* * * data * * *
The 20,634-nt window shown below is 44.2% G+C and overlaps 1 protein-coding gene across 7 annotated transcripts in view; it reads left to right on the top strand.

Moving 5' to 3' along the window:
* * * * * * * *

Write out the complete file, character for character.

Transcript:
The 20,634-nt window shown below is 44.2% G+C and overlaps 1 protein-coding gene across 7 annotated transcripts in view; it reads left to right on the top strand.

Moving 5' to 3' along the window: